At these Games, they’re all champions
COPPER MOUNTAIN – Step by step, Justin Typer slid his cross-country skis along the tracks at the 50-meter race course at Copper Mountain. A big, toothy grin was spread across his face. He wobbled once and recovered, then continued step by step, as dozens of people cheered him on.
Four minutes later, he crossed the finish line.
Typer is one of hundreds of athletes, volunteers and family members participating in the annual Winter Special Olympics at the resort Sunday through Tuesday. The event is held to celebrate achievements of people with developmental disabilities. The Games also provide a place where people with various disabilities find acceptance, respect and belonging.
“It’s not the winning that’s important,” said Leslie Bjorgum, a coach. “It’s the chance to participate.”
Typer, of Buena Vista, agreed, answering ‘yes’ when asked if he had fun, if he’d done well and if he’d raced fast. It was the first Special Olympics games for the 8-year-old boy. He has autism, a disorder characterized by self-absorption, the inability to interact socially, repetitive behavior and language dysfunction.
“He doesn’t understand competition very well,” said his father, Jim. “But here, he’s learning that he can do it.”
Nick Schultz, 9, was scheduled to compete in the 100-, 300- and 500-meter cross-country races.
“I’m gonna win that gold medal if it’s the last thing I do,” said the Buena Vista youth. “As soon as I’m up, I’m going to go ‘tchewww,’ like a bullet.”
Other races at the resort include snowboarding, alpine skiing and showshoeing; figure and speed skating will be held at Dobson Ice Arena in Vail.
The Special Olympics were founded by Eunice Kennedy Shriver in 1963. The first Games were held at Soldier Field in Chicago and attracted more than 1,000 athletes. The Olympic oath, “Let me win, but if I cannot win, let me be brave in the attempt,” is clearly seen in the faces of the athletes, their coaches, families and friends.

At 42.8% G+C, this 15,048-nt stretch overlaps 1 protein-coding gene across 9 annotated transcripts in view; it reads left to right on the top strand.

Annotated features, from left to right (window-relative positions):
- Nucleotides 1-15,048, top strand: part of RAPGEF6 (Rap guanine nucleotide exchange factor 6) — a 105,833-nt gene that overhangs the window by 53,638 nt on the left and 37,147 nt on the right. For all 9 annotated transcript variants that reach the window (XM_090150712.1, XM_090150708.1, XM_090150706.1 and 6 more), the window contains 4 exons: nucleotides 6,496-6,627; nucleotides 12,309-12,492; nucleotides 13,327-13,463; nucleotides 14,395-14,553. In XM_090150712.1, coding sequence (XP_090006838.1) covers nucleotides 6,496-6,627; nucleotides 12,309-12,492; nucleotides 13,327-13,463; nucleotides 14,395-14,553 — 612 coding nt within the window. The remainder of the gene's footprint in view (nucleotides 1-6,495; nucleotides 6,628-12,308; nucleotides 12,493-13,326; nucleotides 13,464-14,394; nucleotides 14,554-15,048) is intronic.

They may trip over their snowshoes, lose their balance or wander off course, but they are all winners in the eyes of their coaches. And while winning medals are important, participation matters more.
“It teaches them a sense of accomplishment,” said Linda Typer. “It helps him with independence. He needs that. It helps him in social aspects. And he has fun.”
Coaches, volunteers and family members benefit from the Games, as well.
“It brings me happiness,” said Ann Talbot, a coach and the mother of an athlete. “Being able to get these guys out is wonderful. They get to be out with friends, they get to do what they want to do. In their daily lives, they don’t have a lot of choices; this they choose to do. It’s rewarding.”
“It’s something they can do,” said Coleen McGeehan, another coach from Buena Vista. “They feel good about it. It’s an exciting time for them.”Step by step, Justin Typer slid his cross-country skis along the tracks at the 50-meter race course at Copper Mountain. A big, toothy grin was spread across his face. He wobbled once and recovered, then continued step by step, as dozens of people cheered him on.
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